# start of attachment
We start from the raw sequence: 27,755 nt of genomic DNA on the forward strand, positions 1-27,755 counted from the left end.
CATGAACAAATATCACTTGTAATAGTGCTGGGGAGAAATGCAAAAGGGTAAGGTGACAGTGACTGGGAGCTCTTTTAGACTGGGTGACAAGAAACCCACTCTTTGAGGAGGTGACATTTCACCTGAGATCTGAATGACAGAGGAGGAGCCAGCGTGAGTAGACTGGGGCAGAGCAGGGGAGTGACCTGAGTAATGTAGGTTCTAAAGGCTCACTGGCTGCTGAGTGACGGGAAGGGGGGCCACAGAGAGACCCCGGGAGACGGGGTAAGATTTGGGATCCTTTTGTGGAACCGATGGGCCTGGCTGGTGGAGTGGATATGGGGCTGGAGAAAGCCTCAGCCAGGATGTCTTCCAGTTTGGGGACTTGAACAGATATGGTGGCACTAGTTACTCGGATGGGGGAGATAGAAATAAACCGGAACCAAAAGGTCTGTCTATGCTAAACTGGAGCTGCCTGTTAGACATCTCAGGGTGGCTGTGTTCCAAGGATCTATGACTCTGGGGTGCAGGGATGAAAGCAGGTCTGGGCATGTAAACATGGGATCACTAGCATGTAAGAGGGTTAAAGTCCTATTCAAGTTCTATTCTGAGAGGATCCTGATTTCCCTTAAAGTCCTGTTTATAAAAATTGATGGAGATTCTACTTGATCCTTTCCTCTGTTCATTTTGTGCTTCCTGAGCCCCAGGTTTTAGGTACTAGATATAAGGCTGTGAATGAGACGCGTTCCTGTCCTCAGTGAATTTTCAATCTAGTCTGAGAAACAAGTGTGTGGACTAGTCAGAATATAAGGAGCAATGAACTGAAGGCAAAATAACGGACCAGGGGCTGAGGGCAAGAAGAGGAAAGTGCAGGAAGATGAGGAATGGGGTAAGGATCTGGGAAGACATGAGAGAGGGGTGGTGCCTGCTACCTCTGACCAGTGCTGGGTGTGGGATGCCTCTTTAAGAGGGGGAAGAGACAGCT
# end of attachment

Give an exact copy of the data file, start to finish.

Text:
We start from the raw sequence: 27,755 nt of genomic DNA on the forward strand, positions 1-27,755 counted from the left end.
CATGAACAAATATCACTTGTAATAGTGCTGGGGAGAAATGCAAAAGGGTAAGGTGACAGTGACTGGGAGCTCTTTTAGACTGGGTGACAAGAAACCCACTCTTTGAGGAGGTGACATTTCACCTGAGATCTGAATGACAGAGGAGGAGCCAGCGTGAGTAGACTGGGGCAGAGCAGGGGAGTGACCTGAGTAATGTAGGTTCTAAAGGCTCACTGGCTGCTGAGTGACGGGAAGGGGGGCCACAGAGAGACCCCGGGAGACGGGGTAAGATTTGGGATCCTTTTGTGGAACCGATGGGCCTGGCTGGTGGAGTGGATATGGGGCTGGAGAAAGCCTCAGCCAGGATGTCTTCCAGTTTGGGGACTTGAACAGATATGGTGGCACTAGTTACTCGGATGGGGGAGATAGAAATAAACCGGAACCAAAAGGTCTGTCTATGCTAAACTGGAGCTGCCTGTTAGACATCTCAGGGTGGCTGTGTTCCAAGGATCTATGACTCTGGGGTGCAGGGATGAAAGCAGGTCTGGGCATGTAAACATGGGATCACTAGCATGTAAGAGGGTTAAAGTCCTATTCAAGTTCTATTCTGAGAGGATCCTGATTTCCCTTAAAGTCCTGTTTATAAAAATTGATGGAGATTCTACTTGATCCTTTCCTCTGTTCATTTTGTGCTTCCTGAGCCCCAGGTTTTAGGTACTAGATATAAGGCTGTGAATGAGACGCGTTCCTGTCCTCAGTGAATTTTCAATCTAGTCTGAGAAACAAGTGTGTGGACTAGTCAGAATATAAGGAGCAATGAACTGAAGGCAAAATAACGGACCAGGGGCTGAGGGCAAGAAGAGGAAAGTGCAGGAAGATGAGGAATGGGGTAAGGATCTGGGAAGACATGAGAGAGGGGTGGTGCCTGCTACCTCTGACCAGTGCTGGGTGTGGGATGCCTCTTTAAGAGGGGGAAGAGACAGCT